The Great Gatsby (1974)
Average Rating: 5/10
Reviews Counted: 30
Fresh: 11 | Rotten: 19
No consensus yet.
Average Rating: 3.6/10
Critic Reviews: 7
Fresh: 0 | Rotten: 7
No consensus yet.
Average Rating: 3.1/5
User Ratings: 20,197
This third film version of F. Scott Fitzgerald's classic 1925 novel was one of the most hyped movies of the summer of 1974. Robert Redford stars as self-made millionaire Jay Gatsby, who uses his vast (and implicitly ill-gotten) fortune to buy his way into Long Island society. Most of all, Gatsby wants to win back the love of socialite Daisy Buchanan (Mia Farrow), now married to "old money" Tom Buchanan (Bruce Dern). Calmly observing the passing parade is Nick Carraway (Sam Waterston), Gatsby's
Mar 29, 1974 Limited
Dec 2, 2003
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Howard Da Silva
Kathryn Leigh Scott
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The film is faithful to the letter of F. Scott Fitzgerald's novel but entirely misses its spirit.
In sum this picture is a total failure of every requisite sensibility. A long, slow, sickening bore.
The Francis Coppola script and Jack Clayton's direction paint a savagely genteel portrait of an upper class generation that deserved in spades what it got circa 1929 and after.
Director Jack Clayton seems overawed by the opulence of the production as well as by the mythic presence of Fitzgerald -- and the result is a film of shimmering surface brilliance and almost complete lack of focus or substance.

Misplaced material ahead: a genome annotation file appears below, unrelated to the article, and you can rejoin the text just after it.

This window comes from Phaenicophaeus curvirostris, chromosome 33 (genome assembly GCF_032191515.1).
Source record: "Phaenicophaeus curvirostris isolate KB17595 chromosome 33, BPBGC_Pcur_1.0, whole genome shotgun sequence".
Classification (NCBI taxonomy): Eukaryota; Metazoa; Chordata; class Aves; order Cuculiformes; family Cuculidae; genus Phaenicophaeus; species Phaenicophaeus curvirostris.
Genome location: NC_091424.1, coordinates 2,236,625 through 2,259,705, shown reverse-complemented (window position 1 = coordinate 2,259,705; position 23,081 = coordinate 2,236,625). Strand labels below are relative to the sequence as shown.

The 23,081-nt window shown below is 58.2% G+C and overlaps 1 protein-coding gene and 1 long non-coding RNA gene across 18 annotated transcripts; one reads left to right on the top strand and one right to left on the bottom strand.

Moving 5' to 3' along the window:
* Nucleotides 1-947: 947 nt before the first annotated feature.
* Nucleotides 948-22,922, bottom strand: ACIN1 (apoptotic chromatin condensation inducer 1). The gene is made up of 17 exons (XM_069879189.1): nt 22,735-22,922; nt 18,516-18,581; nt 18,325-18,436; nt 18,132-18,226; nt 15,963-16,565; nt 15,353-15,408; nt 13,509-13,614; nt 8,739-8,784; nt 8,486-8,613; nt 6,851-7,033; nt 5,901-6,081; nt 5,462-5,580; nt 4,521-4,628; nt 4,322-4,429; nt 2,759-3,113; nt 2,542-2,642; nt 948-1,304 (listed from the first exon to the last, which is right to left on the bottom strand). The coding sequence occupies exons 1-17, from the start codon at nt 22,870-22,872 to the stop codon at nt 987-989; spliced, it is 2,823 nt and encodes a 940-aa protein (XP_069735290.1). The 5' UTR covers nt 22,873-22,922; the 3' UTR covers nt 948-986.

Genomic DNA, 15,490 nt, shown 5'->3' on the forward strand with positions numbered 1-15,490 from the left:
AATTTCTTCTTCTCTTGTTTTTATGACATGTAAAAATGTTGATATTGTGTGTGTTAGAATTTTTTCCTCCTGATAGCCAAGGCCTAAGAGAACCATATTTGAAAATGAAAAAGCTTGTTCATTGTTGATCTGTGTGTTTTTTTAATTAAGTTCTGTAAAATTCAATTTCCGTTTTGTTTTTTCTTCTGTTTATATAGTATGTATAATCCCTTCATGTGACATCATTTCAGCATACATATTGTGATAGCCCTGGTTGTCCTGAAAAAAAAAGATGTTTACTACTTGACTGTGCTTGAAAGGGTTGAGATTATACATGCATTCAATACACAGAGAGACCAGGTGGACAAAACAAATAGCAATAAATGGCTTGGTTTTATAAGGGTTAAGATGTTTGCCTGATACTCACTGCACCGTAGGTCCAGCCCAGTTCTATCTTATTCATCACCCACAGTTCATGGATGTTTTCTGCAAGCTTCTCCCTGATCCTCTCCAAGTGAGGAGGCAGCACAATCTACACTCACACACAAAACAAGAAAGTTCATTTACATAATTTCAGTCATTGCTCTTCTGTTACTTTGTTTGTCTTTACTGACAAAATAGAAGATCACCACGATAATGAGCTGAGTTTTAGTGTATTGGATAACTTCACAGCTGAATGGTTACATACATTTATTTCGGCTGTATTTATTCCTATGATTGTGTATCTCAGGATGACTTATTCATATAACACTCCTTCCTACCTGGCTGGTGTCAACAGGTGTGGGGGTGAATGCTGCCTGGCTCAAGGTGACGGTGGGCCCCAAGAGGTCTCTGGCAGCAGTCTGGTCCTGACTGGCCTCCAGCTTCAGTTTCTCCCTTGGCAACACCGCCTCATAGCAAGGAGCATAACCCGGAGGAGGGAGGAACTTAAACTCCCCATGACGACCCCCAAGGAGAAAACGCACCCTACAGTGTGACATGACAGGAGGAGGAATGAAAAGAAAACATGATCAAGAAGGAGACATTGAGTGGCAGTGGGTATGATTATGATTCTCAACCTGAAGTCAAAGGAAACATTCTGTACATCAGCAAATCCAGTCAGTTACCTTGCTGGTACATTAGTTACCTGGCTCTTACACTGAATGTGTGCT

A literary adaptation that continually begs detrimental comparison with the novel, this relies too much on appearance, making little attempt to explore behind the beguiling '20s fašade.
[VIDEO ESSAY] Widely trashed by a cabal of critics who didn't know a good film when they saw it, Jack Clayton's 1974 rendition of F. Scott Fitzgerald's novel beautifully captures its romantic essence and caustic social indictments.
An opulent and accurate portrayal of the period that drags too much to stay interesting.
The color is rich, the photography superb, and the atmospherics of the roaring twenties are realistically and stunningly in evidence in this film version of F. Scott Fitzgerald's masterpiece novel, but that's it.
Too slow, too dull. Redford lacked the danger of Fitzgerald's creation.
Despite oppulent production values, Jack Clayton's second Hollywood version of Fitzgerald's great novel is a misfire, a dull feature that suffers from lack of chemistry between Robert Redford and Mia Farrow (who's miscast).
One of Redford's best
Though lush in nearly every way, under the reproachful eyes of Dr. T.J. Eckleburg, The Great Gatsby becomes ineffectual and rudderless.
Law & Order's Sam Waterston is superb in support
Robert Redford offers an interesting take on mysterious millionaire Jay Gatsby.
...an opulent, stylish extravaganza that may be more faithful to the 'look' of Fitzgerald's novel than to its spirit, yet brings a good deal of entertainment along the way.
Big, glossy, nicely detailed and it almost works.
Audience Reviews for The Great Gatsby
- Nick Carraway: There was music from my neighbor's house through those summer nights. In his enchanted gardens, men and girls came and went like moths, among the whispering and the champagne and the stars. I believe that few people were actually invited to these parties. They just went. They got into automobiles that bore them out to Long Island, and somehow they ended up at Gatsby's door. Come for the party with a simplicity of heart that was it's own ticket of admission.
- Nick Carraway: They're a rotten bunch. You're worth the whole lot of them put together! [in reference to Jay Gatsby]
- Jay Gatsby: So we beat on, boats against the current, borne back ceaselessly into the past.
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